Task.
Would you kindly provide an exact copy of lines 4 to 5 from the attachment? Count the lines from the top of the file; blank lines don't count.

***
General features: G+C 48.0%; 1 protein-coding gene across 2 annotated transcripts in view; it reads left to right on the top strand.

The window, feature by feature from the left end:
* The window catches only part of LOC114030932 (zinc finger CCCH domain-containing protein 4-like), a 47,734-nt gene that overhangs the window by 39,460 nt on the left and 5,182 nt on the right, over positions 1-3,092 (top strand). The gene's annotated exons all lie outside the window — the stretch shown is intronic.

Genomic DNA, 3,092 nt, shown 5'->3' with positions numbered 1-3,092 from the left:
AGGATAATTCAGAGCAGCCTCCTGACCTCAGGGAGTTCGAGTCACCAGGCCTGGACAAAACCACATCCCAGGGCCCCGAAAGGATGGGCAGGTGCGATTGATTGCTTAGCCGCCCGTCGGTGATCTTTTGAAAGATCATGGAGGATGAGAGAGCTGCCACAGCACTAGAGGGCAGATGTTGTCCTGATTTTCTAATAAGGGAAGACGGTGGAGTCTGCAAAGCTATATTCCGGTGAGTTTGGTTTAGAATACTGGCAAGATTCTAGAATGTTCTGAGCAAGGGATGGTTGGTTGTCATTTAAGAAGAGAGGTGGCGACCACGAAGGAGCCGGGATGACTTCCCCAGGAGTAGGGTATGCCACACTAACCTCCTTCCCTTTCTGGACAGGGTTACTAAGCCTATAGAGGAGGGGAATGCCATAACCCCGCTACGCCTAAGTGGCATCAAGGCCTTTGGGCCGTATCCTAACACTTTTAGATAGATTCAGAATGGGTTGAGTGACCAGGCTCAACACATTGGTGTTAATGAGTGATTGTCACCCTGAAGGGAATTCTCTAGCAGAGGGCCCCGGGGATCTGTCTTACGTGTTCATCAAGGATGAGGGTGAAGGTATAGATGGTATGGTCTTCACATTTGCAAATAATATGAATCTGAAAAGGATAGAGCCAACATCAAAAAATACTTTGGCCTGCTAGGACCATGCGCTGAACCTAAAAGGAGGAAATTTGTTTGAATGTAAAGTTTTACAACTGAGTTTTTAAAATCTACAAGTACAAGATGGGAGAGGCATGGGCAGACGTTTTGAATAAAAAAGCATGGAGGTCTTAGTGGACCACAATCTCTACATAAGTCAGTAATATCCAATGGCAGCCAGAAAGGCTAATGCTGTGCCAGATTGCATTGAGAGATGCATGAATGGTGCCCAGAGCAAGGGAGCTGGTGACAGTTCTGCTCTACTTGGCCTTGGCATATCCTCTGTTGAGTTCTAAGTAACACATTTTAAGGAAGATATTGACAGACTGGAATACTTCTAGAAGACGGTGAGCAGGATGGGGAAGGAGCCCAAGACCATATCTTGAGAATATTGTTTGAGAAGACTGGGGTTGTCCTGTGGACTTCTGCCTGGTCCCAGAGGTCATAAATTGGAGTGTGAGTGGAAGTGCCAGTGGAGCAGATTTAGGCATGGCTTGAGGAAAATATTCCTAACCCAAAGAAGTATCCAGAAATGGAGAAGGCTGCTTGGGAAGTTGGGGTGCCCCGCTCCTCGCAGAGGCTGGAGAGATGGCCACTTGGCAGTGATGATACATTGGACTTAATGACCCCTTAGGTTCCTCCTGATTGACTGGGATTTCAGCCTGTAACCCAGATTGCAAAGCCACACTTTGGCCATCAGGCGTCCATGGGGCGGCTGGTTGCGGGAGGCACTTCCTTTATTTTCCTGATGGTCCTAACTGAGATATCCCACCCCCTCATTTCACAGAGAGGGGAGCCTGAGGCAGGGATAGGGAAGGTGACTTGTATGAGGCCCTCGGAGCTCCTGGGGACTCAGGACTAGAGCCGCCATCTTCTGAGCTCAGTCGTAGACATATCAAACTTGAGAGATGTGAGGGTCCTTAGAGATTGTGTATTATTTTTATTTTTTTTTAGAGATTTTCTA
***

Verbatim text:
Genomic DNA, 3,092 nt, shown 5'->3' with positions numbered 1-3,092 from the left:
AGGATAATTCAGAGCAGCCTCCTGACCTCAGGGAGTTCGAGTCACCAGGCCTGGACAAAACCACATCCCAGGGCCCCGAAAGGATGGGCAGGTGCGATTGATTGCTTAGCCGCCCGTCGGTGATCTTTTGAAAGATCATGGAGGATGAGAGAGCTGCCACAGCACTAGAGGGCAGATGTTGTCCTGATTTTCTAATAAGGGAAGACGGTGGAGTCTGCAAAGCTATATTCCGGTGAGTTTGGTTTAGAATACTGGCAAGATTCTAGAATGTTCTGAGCAAGGGATGGTTGGTTGTCATTTAAGAAGAGAGGTGGCGACCACGAAGGAGCCGGGATGACTTCCCCAGGAGTAGGGTATGCCACACTAACCTCCTTCCCTTTCTGGACAGGGTTACTAAGCCTATAGAGGAGGGGAATGCCATAACCCCGCTACGCCTAAGTGGCATCAAGGCCTTTGGGCCGTATCCTAACACTTTTAGATAGATTCAGAATGGGTTGAGTGACCAGGCTCAACACATTGGTGTTAATGAGTGATTGTCACCCTGAAGGGAATTCTCTAGCAGAGGGCCCCGGGGATCTGTCTTACGTGTTCATCAAGGATGAGGGTGAAGGTATAGATGGTATGGTCTTCACATTTGCAAATAATATGAATCTGAAAAGGATAGAGCCAACATCAAAAAATACTTTGGCCTGCTAGGACCATGCGCTGAACCTAAAAGGAGGAAATTTGTTTGAATGTAAAGTTTTACAACTGAGTTTTTAAAATCTACAAGTACAAGATGGGAGAGGCATGGGCAGACGTTTTGAATAAAAAAGCATGGAGGTCTTAGTGGACCACAATCTCTACATAAGTCAGTAATATCCAATGGCAGCCAGAAAGGCTAATGCTGTGCCAGATTGCATTGAGAGATGCATGAATGGTGCCCAGAGCAAGGGAGCTGGTGACAGTTCTGCTCTACTTGGCCTTGGCATATCCTCTGTTGAGTTCTAAGTAACACATTTTAAGGAAGATATTGACAGACTGGAATACTTCTAGAAGACGGTGAGCAGGATGGGGAAGGAGCCCAAGACCATATCTTGAGAATATTGTTTGAGAAGACTGGGGTTGTCCTGTGGACTTCTGCCTGGTCCCAGAGGTCATAAATTGGAGTGTGAGTGGAAGTGCCAGTGGAGCAGATTTAGGCATGGCTTGAGGAAAATATTCCTAACCCAAAGAAGTATCCAGAAATGGAGAAGGCTGCTTGGGAAGTTGGGGTGCCCCGCTCCTCGCAGAGGCTGGAGAGATGGCCACTTGGCAGTGATGATACATTGGACTTAATGACCCCTTAGGTTCCTCCTGATTGACTGGGATTTCAGCCTGTAACCCAGATTGCAAAGCCACACTTTGGCCATCAGGCGTCCATGGGGCGGCTGGTTGCGGGAGGCACTTCCTTTATTTTCCTGATGGTCCTAACTGAGATATCCCACCCCCTCATTTCACAGAGAGGGGAGCCTGAGGCAGGGATAGGGAAGGTGACTTGTATGAGGCCCTCGGAGCTCCTGGGGACTCAGGACTAGAGCCGCCATCTTCTGAGCTCAGTCGTAGACATATCAAACTTGAGAGATGTGAGGGTCCTTAGAGATTGTGTATTATTTTTATTTTTTTTTAGAGATTTTCTA